Canada-based Attorney-at-Law, Selwyn Pieters told the Commission’s Administrator, Hugh Denbow and Attorney-at-Law, Nicole Pierre that “While the Commission has reminded us at the commencement of the Commission of Inquiry that potential witnesses “have nothing to fear from testifying. No prosecution can follow from your testimony”, it does not follow that civil proceedings cannot be initiated and/or international proceedings.”
He cited Canada’s Crimes Against Humanity and War Crimes Act ( S.C. 2000, c. 24) and Song Dae Ri (Re) 2003 CarswellNat 4527; (2004) 36 Imm. L.R. (3d) 203 to advance his position that prosecution elsewhere would be possible.
Pieters noted that “there is no State Counsel representing any of the Joint Services or are there any Counsel representing the State although the Inquiry’s Terms of Reference specifically calls for a probe into the conduct and professionalism of the police, defence force, Guyana National Service and the Guyana Peoples Militia.
He wants the Commission to take steps to produce a number of records and witnesses “to ensure that all that materials are required for the Commission to perform its statutory mandated task are made available and that the state actors be able to fully and fairly respond to allegations that are very serious and for which they are better able to respond to than others who do not have access to the documents or evidence.
In light of testimony by Working Peoples Alliance (WPA) co-founder, Eusi Kwayana that police officers, the armed forces and possibly the Civil Aviation Authority were in some way complicit in facilitating Guyana Defence Force (GDF) Sergeant Gregory Smith in several ways, Pieters asked the Commission the following:
1. The Guyana Police Force should be directed to produce the station diary of the Tactical Services Unit or any other unit that is normally on duty at the Georgetown Prison in the normal course for the material date (June 13, 1980) and time in question.
2. If any officers of the Guyana Police Force were on duty at the Georgetown Prison, the Guyana Police Force should be directed to make its best efforts to locate those officers, and provide their contact information in the event that it is determine that they have relevant and material evidence to offer to the Commission so that witness statements can be taken.
3. That the Guyana Police Force make its best efforts to locate the officers who were assigned to conduct the investigation and that the contact information of such officers, whether serving or not, be made available in the event witness statements can be taken and a determination made as to whether or not viva cvoce evidence would be heard from those witnesses. Some discussion took place at the Commission previously, see, Transcript of evidence of Leslie James Monday 28th, April 2014 (1st Hearing, pp. 59 – 60).
4. That both the Guyana Police Force and the Guyana Defence Force be reminded that they are entitled to have counsel present at the Commission pursuant to section 13 of the Commissions of Inquiry Act, Cap 19:03, of the Laws of Guyana which provides that:
Any whose conduct is the subject of inquiry under this Act, or who is in any way implicated or concerned in the matter under inquiry, shall be entitled to be represented by counsel or solicitor at the whole of the inquiry, and any other person who may consider it desirable that he should be so represented may, by leave of the commission, be represented in the manner aforesaid.
5. Further, that these state actors also be made to understand that notwithstanding the immunity from prosecution promised by that the President, that immunity does not assist the state agencies from salvaging their reputation. Transcript of evidence of Lawrence Rodney Tuesday 29th, April 2014 (2nd Hearing, pp. 15 – 17).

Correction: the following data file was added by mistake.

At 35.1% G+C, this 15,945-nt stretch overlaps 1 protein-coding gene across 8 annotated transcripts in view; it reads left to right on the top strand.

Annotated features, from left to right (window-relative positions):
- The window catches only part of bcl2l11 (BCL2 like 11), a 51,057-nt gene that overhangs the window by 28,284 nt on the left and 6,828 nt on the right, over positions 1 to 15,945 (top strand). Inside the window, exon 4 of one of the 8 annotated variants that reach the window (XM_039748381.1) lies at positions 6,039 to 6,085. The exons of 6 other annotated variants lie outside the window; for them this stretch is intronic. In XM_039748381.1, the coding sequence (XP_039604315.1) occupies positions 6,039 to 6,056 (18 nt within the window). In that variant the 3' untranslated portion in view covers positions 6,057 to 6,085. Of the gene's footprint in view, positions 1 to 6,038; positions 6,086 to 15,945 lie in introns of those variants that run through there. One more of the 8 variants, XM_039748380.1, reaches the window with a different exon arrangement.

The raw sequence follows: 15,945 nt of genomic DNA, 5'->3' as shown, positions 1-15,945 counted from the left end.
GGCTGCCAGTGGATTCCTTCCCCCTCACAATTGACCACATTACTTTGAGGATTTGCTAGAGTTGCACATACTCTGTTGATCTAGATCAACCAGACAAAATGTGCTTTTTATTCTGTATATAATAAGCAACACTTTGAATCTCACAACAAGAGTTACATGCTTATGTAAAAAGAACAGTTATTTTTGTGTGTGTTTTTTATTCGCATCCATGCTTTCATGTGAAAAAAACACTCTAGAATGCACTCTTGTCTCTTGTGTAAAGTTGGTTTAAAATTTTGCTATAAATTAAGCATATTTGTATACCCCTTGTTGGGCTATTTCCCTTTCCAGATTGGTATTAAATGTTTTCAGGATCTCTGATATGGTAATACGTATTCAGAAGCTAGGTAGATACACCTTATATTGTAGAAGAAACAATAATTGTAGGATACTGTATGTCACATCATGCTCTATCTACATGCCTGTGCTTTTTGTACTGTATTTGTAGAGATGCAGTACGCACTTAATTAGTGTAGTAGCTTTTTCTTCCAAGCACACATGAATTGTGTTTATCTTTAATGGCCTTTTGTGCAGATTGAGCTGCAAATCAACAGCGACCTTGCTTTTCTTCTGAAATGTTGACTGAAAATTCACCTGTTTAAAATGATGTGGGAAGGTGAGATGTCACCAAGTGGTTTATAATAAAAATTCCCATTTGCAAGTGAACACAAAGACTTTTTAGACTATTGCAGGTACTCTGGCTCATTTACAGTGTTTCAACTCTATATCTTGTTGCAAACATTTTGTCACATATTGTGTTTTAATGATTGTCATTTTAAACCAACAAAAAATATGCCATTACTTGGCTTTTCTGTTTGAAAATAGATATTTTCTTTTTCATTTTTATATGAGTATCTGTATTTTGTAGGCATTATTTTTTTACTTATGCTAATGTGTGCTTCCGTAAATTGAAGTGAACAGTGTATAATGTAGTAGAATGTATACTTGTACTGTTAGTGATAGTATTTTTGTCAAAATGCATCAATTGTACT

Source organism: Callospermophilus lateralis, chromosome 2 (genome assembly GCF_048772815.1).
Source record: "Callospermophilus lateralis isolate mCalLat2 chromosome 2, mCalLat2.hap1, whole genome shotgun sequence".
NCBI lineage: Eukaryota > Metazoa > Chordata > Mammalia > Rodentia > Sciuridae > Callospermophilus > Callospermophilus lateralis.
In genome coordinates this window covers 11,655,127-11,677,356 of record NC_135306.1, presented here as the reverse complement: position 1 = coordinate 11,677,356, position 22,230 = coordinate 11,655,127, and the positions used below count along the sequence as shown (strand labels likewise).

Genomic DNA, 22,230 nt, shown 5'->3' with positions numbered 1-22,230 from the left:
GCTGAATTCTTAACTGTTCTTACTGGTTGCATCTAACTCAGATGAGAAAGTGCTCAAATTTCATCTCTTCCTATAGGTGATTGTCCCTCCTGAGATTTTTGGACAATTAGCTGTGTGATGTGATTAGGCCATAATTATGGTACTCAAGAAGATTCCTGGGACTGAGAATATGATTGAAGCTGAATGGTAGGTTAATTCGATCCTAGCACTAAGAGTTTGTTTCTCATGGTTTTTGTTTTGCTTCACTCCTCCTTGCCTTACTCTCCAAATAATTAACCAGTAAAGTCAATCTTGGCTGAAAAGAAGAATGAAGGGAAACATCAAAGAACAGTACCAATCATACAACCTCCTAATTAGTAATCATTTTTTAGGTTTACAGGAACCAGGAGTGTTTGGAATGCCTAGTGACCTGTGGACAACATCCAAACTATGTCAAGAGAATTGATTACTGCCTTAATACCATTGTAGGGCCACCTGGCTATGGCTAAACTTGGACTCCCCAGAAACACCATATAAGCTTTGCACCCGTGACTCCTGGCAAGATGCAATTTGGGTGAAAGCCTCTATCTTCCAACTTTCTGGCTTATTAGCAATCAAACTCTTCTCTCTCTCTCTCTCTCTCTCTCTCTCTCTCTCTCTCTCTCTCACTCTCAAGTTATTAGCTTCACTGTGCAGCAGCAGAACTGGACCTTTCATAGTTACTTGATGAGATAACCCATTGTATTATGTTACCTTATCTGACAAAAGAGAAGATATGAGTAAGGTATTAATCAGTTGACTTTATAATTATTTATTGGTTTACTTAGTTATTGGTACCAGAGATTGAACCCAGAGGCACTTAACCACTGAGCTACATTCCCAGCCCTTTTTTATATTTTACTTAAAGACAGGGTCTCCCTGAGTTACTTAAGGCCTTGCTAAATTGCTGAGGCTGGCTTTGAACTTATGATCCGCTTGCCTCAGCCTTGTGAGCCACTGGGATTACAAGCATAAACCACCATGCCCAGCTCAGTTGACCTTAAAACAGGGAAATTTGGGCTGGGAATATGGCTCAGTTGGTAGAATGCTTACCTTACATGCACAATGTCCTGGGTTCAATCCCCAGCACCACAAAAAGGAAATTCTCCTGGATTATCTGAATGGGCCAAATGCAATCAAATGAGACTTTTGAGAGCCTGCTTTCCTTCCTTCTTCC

6. The state actors must be made to understand that the terms of reference calls upon them to explain or risk negative findings in the Commission’s reports.
7. As the Chairman noted on day 1 of the hearing in dealing with answers from Senior Superintendent James “It would be useful, Sir, to help us with specifics. We do not want to walk away from here with generalizations. Be as specific as you can but you may need the help of the file.” Transcript of evidence of Leslie James Monday 28th, April 2014 (1st Hearing, pp. 52, see also, p. 50). Thus, the state agencies that have hard evidence are required to bring it forth and explain it to the Commission.
8. Acting Chief Justice Ian Chang who was the Director of Public Prosecutions when the advise to charge Gregory Smith with murder was given should be directed to appear and provide evidence to assist the Commission in its task. The following discussion amplifies my view:
Mr. Jairam: Why did it take the police 16 years to come to the conclusion that Gregory Smith should be charged with the offense of murder?
Mr. James: I am not in a position to explain why, but what I know from my perusal of the files there are indications that checks have been made for that person….
Mr. Jairam: I am only asking; is it of the practice of the police in Guyana to get the advice of the Director of Public Prosecution (DPP) or a police legal advisor for a charge such as murder preferred?
Mr. James: That is correct, Sir. The usual procedure…
Mr. Jairam: Was that done in this case?
Mr. James: That was done is that case and the person who so advise that charge was the then DPP (Ag.) Mr. Chang.
Transcript of evidence of Leslie James Monday 28th, April 2014 (1st Hearing, pp. 43, 44).
9. In respect to the Guyana Defence Force plane that allegedly took Gregory Smith to Kwakwani and outside of Guyana, please ask the Guyana Defence Force to produce its records for its aircrafts and helicoptors for June 15 – 17, 1980.
10. Any official Immigration Records for Gregory Smith for June 17, 1980.
11. Any official records from the Civil Aviation Authorities in Guyana including record of departure and passport used, whether false or genuine.